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What You Need to Know About Plea Bargains
If you are facing criminal charges, you may want help determining how to deal with your plea bargain, which is one of the reasons you may want a criminal defense lawyer Bloomington IL residents trust to help you with your criminal case.
What is a Plea Bargain?
Any criminal defense lawyer Bloomington IL has to offer may tell you that plea bargains were born as the number of criminal cases increased. Criminal cases may take a few days to several months to conclude, so plea bargains are a solution to overcrowding and cases that drag on.
A plea bargain requires a defendant to plead no contest or guilty to their charges so that the prosecutor will drop one or more of the charges, recommend a shortened sentence, or reduce a charge to something less serious. Your Bloomington criminal defense lawyer may tell you that in some cases, this is a win-win situation.
You may be surprised to learn that over 90% of convictions are the result of plea bargains, meaning that not even 10% of cases go to trial. Some people have a negative view of plea bargains, but some states have established laws that mandate how a plea bargain may be arranged. It may be in your best interest to discuss your options with a criminal defense lawyer Bloomington IL relies on.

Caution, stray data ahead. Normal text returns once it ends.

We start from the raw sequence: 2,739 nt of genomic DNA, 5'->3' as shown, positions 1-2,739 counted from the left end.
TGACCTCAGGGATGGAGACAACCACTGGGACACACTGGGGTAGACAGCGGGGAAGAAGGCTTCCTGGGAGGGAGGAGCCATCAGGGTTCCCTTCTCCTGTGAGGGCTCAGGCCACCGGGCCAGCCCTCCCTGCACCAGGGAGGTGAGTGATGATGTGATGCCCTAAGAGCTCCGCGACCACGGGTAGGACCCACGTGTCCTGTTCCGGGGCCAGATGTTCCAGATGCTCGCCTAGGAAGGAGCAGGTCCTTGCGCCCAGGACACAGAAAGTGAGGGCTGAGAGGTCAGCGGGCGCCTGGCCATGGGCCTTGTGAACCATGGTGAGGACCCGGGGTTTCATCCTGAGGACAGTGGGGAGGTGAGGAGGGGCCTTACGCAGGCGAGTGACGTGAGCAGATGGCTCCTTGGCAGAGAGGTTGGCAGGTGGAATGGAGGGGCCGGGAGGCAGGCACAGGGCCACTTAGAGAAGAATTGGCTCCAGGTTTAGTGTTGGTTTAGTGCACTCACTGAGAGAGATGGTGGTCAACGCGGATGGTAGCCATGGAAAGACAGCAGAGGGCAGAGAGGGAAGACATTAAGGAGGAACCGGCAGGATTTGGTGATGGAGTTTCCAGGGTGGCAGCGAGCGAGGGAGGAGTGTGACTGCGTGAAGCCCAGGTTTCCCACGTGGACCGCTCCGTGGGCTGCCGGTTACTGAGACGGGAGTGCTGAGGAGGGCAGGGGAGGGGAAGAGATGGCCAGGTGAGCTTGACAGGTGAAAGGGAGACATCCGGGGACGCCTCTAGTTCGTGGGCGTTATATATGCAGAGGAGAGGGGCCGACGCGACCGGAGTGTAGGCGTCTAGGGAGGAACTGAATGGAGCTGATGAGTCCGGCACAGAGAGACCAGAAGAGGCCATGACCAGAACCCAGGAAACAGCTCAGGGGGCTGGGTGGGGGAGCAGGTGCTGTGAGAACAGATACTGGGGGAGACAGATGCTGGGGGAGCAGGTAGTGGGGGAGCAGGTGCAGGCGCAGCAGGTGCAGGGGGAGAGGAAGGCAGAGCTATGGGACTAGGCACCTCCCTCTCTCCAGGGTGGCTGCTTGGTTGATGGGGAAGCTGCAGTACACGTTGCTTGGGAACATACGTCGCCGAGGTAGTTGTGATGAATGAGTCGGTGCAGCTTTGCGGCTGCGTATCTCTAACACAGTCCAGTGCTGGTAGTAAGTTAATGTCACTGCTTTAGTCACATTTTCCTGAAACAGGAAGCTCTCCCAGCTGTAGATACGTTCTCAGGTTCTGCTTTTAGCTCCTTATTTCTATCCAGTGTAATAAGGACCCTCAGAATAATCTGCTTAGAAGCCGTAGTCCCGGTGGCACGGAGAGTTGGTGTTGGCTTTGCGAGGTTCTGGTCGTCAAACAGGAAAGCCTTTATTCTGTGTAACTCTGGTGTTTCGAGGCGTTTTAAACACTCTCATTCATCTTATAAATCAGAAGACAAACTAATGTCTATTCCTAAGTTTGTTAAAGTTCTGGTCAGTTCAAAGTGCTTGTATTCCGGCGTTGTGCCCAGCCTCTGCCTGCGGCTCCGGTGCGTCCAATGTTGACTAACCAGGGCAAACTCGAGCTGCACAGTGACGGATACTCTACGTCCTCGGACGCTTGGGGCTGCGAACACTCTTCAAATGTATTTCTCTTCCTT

There are two main types of plea bargaining: charge bargaining and sentence bargaining.
Charge bargaining occurs when the prosecutor bargains with the defense in order to drop or reduce a charge in exchange for the defendant’s plea. Sometimes this involves dropping more than one charge to pursue the main charge, or reducing the degree of a single charge. Your criminal defense lawyer Bloomington IL residents trust may be able to advise you when you should take a charge bargaining deal.
In sentence bargaining, the entire sentence for certain charges is reduced for the defendant in exchange for their plea. This bargaining usually must be reviewed and approved by a judge and isn’t used as often as charge bargaining.
Should You Plead No Contest or Guilty?
A no contest plea means that you don’t deny the charges against you, but you are not saying that you are guilty. A no contest plea usually results in the same type of verdict as a guilty plea. The difference comes in civil court, when the no contest plea can’t be used as evidence against you. A guilty plea can be used against you if a victim chooses to sue you in civil court, and may contribute to the case against you.
Any criminal defense lawyer Bloomington IL has to offer may be able to walk you through each plea and advise you which one to choose, and the advantages and disadvantages of both options.
Facing criminal charges is something that can easily change your future in a moment. You don’t have to determine how to navigate the charges alone. Call a criminal defense lawyer Bloomington IL residents trust at Pioletti and Pioletti at 309-467-3213 today.
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